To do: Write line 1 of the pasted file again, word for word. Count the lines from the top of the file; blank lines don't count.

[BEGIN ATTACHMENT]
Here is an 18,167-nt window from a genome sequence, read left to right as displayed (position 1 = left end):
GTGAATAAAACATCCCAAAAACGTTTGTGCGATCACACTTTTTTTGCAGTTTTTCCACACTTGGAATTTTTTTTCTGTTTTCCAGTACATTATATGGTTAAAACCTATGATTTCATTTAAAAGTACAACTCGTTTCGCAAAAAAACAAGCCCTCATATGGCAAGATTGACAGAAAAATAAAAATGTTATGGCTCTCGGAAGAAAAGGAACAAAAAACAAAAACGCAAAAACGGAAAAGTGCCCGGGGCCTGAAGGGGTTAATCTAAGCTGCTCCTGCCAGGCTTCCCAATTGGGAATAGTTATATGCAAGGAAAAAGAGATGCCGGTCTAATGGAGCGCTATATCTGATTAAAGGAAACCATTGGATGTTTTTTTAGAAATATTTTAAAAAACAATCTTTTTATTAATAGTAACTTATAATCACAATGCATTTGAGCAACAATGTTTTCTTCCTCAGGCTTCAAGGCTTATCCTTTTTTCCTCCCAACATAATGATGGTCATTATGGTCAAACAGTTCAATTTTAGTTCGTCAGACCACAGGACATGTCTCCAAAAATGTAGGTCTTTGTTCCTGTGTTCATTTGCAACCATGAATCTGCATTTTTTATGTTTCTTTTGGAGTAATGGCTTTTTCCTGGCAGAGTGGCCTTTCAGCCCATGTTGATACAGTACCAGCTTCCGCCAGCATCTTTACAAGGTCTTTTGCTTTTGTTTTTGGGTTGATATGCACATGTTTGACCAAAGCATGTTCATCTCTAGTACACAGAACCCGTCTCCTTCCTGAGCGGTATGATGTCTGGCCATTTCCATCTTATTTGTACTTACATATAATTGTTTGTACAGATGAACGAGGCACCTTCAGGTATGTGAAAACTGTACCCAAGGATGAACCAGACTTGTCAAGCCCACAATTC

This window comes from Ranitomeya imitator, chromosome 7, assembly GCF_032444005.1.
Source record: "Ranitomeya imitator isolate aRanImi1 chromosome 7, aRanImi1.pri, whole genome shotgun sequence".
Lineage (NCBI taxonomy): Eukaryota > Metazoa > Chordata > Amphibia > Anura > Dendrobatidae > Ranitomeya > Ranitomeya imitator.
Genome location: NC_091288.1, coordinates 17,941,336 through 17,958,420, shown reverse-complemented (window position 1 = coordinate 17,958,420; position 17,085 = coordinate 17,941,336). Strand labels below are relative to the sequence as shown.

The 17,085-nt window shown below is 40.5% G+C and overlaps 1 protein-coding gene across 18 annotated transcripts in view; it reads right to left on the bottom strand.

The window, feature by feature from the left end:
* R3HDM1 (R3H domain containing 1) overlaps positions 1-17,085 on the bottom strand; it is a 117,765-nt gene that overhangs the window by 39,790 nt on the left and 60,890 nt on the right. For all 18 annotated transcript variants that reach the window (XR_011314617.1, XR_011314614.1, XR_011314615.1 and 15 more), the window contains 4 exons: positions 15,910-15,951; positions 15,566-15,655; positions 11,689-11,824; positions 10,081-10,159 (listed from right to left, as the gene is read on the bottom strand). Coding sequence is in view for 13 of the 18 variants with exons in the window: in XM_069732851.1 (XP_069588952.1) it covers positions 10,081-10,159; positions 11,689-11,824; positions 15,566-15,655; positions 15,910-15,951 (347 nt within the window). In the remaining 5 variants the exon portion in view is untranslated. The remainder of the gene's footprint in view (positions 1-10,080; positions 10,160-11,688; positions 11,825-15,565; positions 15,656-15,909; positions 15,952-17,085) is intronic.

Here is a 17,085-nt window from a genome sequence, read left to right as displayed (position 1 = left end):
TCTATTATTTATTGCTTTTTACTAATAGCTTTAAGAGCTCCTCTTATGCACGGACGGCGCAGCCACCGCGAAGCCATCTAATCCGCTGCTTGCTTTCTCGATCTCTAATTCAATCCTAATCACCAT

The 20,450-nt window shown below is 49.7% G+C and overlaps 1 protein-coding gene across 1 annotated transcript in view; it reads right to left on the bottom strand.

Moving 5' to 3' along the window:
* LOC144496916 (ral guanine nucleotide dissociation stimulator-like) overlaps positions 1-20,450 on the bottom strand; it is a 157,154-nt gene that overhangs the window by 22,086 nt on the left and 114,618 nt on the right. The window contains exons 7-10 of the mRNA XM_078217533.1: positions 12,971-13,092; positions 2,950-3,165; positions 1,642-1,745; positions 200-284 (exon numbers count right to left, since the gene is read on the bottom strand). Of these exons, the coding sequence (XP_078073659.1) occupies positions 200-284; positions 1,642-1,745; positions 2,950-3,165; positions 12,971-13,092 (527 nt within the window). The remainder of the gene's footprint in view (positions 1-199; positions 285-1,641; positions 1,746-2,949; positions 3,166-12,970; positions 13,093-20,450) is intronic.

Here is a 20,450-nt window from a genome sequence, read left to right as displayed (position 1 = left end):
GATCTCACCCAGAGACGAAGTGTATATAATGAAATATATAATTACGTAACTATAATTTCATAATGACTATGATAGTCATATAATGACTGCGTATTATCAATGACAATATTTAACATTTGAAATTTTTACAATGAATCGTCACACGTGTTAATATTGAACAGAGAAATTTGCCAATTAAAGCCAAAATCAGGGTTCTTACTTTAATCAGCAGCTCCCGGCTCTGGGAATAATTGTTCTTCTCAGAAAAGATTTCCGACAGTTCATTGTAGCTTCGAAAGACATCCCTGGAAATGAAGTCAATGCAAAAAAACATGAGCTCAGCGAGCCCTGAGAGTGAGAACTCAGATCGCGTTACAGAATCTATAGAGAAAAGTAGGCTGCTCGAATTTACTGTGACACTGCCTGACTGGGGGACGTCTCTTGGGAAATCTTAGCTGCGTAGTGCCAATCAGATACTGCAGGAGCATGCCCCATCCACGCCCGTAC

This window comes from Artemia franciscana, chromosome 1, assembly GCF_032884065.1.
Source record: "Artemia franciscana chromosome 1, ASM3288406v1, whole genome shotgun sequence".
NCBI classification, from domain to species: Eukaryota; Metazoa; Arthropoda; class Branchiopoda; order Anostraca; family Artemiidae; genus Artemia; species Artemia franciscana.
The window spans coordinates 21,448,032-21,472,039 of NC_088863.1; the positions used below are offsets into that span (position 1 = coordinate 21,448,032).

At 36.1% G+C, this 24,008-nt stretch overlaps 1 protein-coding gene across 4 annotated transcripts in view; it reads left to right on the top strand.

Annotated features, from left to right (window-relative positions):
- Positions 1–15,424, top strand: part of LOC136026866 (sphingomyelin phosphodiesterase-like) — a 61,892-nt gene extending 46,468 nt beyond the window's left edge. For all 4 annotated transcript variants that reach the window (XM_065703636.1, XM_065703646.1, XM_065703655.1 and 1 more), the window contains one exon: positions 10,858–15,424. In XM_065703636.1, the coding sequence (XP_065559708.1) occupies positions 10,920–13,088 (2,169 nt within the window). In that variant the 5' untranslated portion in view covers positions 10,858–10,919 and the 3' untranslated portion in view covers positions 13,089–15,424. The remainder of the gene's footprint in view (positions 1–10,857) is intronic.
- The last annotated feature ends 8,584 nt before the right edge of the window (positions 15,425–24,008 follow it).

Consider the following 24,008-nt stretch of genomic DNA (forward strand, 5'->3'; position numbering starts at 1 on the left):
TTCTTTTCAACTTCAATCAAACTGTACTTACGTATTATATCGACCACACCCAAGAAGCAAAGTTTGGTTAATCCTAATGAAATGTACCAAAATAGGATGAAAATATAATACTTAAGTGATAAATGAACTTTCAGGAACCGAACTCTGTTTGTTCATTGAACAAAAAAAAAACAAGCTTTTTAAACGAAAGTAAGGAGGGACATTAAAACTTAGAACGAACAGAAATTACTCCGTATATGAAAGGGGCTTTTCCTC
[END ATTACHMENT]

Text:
Here is an 18,167-nt window from a genome sequence, read left to right as displayed (position 1 = left end):